Robinson Crusoe turns out to be a great, brisk text. It involves risk, enterprise, failure, fear, more hazard and enterprise, and then comfort, all in vivid cycles. The hero hurls himself into the sand after each shipwreck, wishing he’d been content with his previous lot as a survivor, vowing to settle down and serve God if only He will grant one more chance.
Each time the protagonist gets a break, he’s gripped by a fresh ambition. The first great realistic novel is about one of fiction’s biggest-ever workaholics. In a way that Defoe never formally admits amid all the god-fearing rhetoric about hubris and greed, work is his hero’s true Grail, his salvation.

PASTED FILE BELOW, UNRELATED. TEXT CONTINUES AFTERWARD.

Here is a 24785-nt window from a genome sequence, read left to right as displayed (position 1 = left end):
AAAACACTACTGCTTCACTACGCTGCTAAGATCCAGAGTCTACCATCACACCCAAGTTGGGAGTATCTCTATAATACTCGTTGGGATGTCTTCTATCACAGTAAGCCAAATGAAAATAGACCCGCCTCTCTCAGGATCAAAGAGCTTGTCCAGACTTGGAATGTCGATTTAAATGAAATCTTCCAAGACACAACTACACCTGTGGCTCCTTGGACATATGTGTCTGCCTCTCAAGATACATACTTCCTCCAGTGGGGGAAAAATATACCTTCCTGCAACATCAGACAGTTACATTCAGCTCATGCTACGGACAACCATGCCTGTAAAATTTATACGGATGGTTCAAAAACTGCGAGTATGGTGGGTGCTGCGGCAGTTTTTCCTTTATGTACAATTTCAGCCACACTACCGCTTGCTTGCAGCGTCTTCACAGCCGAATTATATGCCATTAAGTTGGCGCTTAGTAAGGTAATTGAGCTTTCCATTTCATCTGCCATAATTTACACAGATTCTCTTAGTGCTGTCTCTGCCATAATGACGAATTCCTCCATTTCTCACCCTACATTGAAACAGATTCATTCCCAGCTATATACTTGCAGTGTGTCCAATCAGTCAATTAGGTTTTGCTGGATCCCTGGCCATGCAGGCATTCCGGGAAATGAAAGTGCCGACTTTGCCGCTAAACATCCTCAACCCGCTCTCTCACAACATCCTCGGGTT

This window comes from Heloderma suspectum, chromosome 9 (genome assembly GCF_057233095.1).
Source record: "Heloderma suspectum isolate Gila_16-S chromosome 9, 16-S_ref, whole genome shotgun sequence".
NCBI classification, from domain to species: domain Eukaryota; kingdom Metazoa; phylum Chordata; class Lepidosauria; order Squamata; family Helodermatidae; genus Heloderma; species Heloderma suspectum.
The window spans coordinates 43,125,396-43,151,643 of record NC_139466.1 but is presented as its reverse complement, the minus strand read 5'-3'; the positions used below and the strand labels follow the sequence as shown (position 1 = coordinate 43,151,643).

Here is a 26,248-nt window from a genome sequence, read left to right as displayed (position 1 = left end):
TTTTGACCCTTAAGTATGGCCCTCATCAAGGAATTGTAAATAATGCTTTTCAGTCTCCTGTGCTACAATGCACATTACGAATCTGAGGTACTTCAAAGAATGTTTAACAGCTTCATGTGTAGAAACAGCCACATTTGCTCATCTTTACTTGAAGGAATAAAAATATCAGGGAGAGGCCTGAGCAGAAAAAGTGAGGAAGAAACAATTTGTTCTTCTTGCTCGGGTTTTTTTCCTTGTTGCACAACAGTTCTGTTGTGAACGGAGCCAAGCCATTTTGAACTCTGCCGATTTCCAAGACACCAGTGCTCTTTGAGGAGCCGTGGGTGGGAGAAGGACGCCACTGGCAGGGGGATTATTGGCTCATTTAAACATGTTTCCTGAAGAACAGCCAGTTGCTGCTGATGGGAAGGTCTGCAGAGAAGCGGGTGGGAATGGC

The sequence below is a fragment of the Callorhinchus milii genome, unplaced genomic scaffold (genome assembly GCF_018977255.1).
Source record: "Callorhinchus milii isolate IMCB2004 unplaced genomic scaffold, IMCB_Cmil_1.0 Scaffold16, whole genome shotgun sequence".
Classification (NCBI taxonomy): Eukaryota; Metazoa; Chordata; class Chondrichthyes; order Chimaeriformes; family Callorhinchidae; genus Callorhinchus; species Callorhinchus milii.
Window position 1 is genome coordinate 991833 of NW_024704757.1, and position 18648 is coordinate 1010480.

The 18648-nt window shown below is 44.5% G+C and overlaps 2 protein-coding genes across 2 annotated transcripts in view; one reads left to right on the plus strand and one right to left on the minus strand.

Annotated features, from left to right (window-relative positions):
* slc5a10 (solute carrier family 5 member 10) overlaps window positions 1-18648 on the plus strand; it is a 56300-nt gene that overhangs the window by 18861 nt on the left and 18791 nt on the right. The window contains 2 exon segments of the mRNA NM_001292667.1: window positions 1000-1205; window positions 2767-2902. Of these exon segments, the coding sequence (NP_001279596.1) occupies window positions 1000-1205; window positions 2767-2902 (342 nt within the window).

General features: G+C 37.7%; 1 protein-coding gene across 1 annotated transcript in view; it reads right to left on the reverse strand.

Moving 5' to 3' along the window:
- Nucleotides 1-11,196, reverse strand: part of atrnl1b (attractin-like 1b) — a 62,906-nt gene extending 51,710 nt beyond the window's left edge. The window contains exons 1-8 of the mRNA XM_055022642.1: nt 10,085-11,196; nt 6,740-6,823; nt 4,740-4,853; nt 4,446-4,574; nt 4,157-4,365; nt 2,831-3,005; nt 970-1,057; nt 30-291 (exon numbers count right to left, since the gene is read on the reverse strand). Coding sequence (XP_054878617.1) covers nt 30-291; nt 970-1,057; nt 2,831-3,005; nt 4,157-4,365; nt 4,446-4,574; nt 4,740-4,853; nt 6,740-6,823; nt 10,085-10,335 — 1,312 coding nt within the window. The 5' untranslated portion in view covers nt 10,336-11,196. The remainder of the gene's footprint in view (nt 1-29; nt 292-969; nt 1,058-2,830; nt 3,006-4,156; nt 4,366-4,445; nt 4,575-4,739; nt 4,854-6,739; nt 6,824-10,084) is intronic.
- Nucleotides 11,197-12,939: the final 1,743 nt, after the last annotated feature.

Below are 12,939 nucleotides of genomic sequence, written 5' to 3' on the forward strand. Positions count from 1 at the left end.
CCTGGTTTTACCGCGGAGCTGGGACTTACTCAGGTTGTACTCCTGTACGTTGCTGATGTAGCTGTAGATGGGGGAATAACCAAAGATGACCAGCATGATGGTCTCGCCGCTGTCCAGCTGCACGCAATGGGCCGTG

Ayn Rand would agree. She never bothered with religion, though she was a big-time moralist.
In the present context, Robinson Crusoe also addresses the anguish of loneliness, isolation, the possibility of dying unfulfilled, even unnoticed. In a pandemic, all men may wish they were islands, but there’s a downside to solitude.
Imagine being the only survivor of H5N1, or at least the only person you ever see again. For decades, Crusoe could see only himself—in a watery reflection, at best.